This is part of a VR project by Alzheimers Taranaki funded by the Ministry of Business, Innovation and Employment’s Curious Minds programme.
They’ve teamed up with Staples VR, Dr Linda Jones and economic development agency Venture Taranaki to help bring this project to life.
While it’s still in early stages, manager Helen Frank is excited to see where the technology could lead.
The idea was sparked following research in 2021 by the University of Valencia, Spain, around safely using VR for people with dementia.
“It was really interesting and exciting stuff,” says Helen.
“This led us to think about if VR could be used safely for dementia and how would it work?”
So far, the VR experiences have been full immersive in environments like a desert island or underwater as the relaxation helps people reminisce.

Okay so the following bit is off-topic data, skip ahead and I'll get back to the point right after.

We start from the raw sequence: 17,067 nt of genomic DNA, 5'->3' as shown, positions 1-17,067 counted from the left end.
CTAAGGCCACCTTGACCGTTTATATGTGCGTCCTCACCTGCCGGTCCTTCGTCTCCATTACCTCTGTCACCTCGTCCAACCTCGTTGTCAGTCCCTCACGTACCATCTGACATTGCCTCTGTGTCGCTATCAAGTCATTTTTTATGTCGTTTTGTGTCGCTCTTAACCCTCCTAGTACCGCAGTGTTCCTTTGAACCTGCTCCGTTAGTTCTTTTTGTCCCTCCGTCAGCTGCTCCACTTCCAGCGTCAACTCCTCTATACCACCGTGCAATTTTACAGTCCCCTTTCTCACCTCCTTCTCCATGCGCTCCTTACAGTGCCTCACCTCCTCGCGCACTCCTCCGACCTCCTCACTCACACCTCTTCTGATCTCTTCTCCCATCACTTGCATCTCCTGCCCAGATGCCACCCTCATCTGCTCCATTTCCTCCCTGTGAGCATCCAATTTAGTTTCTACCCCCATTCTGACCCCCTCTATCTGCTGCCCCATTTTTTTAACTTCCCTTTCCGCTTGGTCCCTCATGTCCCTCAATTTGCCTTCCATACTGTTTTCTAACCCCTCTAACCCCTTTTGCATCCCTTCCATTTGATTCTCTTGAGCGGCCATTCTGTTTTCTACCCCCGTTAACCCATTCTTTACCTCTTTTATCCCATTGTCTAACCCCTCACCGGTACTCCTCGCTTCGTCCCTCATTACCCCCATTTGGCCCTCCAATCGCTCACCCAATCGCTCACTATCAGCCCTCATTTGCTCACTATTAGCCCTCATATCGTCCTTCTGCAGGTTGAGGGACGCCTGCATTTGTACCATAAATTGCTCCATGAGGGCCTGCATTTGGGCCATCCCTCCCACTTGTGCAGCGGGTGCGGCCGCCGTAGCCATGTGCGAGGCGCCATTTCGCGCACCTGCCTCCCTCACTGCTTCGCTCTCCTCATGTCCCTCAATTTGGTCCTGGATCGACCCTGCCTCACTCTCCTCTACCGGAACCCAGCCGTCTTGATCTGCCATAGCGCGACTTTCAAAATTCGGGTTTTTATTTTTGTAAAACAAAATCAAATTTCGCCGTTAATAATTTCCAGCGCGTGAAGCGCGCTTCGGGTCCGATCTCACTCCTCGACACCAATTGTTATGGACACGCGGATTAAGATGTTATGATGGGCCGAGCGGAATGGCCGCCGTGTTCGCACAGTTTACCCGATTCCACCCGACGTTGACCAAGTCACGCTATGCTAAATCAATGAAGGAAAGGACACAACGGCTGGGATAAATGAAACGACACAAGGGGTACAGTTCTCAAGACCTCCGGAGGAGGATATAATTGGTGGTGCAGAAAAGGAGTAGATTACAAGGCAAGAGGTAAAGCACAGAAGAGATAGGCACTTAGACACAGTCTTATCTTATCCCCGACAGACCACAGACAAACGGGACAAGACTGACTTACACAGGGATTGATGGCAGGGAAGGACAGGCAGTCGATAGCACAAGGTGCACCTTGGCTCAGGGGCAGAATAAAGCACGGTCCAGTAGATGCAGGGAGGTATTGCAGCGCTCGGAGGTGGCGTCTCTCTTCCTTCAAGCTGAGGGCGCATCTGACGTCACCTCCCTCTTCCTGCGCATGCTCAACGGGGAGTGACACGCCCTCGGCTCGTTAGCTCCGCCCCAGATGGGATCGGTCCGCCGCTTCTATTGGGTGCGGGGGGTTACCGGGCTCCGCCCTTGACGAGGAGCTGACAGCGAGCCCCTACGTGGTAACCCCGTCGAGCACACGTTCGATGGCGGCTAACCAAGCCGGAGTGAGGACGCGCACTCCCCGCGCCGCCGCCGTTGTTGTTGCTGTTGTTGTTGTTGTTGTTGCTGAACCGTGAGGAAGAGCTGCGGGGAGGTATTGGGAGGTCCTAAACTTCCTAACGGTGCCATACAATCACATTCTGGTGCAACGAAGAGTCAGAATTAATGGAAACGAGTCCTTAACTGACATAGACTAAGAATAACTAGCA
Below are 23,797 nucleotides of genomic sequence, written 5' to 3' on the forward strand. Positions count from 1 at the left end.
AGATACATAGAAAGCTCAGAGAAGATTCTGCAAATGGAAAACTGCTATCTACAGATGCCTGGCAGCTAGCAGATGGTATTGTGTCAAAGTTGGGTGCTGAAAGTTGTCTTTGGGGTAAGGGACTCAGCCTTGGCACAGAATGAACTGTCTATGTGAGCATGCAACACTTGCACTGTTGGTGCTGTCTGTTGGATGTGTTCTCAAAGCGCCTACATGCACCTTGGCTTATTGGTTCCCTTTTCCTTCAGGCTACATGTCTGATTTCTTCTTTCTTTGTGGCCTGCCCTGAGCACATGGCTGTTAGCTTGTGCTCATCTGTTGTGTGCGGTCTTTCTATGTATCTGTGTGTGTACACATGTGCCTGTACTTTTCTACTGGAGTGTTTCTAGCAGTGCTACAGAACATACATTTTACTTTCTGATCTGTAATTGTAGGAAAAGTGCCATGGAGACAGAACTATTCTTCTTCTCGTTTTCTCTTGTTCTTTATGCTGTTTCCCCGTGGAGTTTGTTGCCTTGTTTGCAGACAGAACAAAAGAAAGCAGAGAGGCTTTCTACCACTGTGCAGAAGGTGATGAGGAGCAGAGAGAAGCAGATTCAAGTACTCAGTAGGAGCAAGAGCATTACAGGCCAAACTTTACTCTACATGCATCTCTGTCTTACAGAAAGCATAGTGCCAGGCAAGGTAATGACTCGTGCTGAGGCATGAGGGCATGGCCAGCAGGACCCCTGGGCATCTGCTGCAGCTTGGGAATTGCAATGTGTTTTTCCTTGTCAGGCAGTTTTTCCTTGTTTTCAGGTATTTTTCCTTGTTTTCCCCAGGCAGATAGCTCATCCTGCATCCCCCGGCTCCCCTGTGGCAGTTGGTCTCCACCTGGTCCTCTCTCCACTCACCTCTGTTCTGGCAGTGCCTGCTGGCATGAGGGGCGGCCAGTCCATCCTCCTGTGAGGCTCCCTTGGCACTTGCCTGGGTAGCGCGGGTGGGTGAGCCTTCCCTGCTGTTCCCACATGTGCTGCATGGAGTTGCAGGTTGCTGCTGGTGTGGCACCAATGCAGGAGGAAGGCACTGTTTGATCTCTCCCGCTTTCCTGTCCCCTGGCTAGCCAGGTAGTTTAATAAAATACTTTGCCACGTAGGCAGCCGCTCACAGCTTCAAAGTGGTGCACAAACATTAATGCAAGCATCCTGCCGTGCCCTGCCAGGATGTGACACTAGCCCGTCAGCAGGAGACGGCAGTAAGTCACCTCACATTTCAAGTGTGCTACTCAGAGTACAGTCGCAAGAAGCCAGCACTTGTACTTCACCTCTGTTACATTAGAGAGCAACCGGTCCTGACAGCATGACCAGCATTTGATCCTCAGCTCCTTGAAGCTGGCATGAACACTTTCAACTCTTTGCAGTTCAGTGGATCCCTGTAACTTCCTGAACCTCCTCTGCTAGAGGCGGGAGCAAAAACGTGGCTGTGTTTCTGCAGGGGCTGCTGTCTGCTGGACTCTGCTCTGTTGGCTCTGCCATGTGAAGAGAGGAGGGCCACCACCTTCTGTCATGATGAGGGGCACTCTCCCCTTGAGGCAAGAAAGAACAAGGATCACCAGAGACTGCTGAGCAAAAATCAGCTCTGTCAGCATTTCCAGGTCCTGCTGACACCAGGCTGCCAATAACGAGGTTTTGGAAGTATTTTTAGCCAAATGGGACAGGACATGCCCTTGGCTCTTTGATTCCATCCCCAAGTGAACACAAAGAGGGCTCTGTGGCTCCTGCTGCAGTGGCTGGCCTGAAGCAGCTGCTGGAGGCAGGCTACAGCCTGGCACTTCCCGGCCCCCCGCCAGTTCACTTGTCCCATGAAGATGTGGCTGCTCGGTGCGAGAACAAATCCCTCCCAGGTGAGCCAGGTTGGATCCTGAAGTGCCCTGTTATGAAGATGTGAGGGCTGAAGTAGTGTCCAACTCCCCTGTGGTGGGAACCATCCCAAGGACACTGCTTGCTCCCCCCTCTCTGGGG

Now, the VR headsets have simple games and quizzes on them which people can play.
Helen says the VR has helped people improve their language and balance skills, and it’s another social activity as people nearby can see the ‘reality’ on an iPad and help the user.
People who want to use the technology are carefully screened to make sure they’re not being put at risk.
“It’s a really great way to do stuff together,” she says.
Students from New Plymouth Boys High School are also getting involved and have been tasked with writing a how-to guide for the VR technology, which is still in development.
The VR headsets are now in regular use in New Plymouth (with a headset on the way to Hawera) – with some great feedback from the users so far.
“A lot of them haven’t had the opportunity to use the technology before, so it’s really neat to see them when they’ve got it on. They really enjoy it, and it really helps them,” says Helen.
“We’re not quite sure where this will lead in terms of application, but the possibilities are out there.”
Alzheimers Taranaki is continuing to develop the technology and hopes to share it wider when it’s ready.
For more information contact Alzheimers Taranaki manager Helen Frank on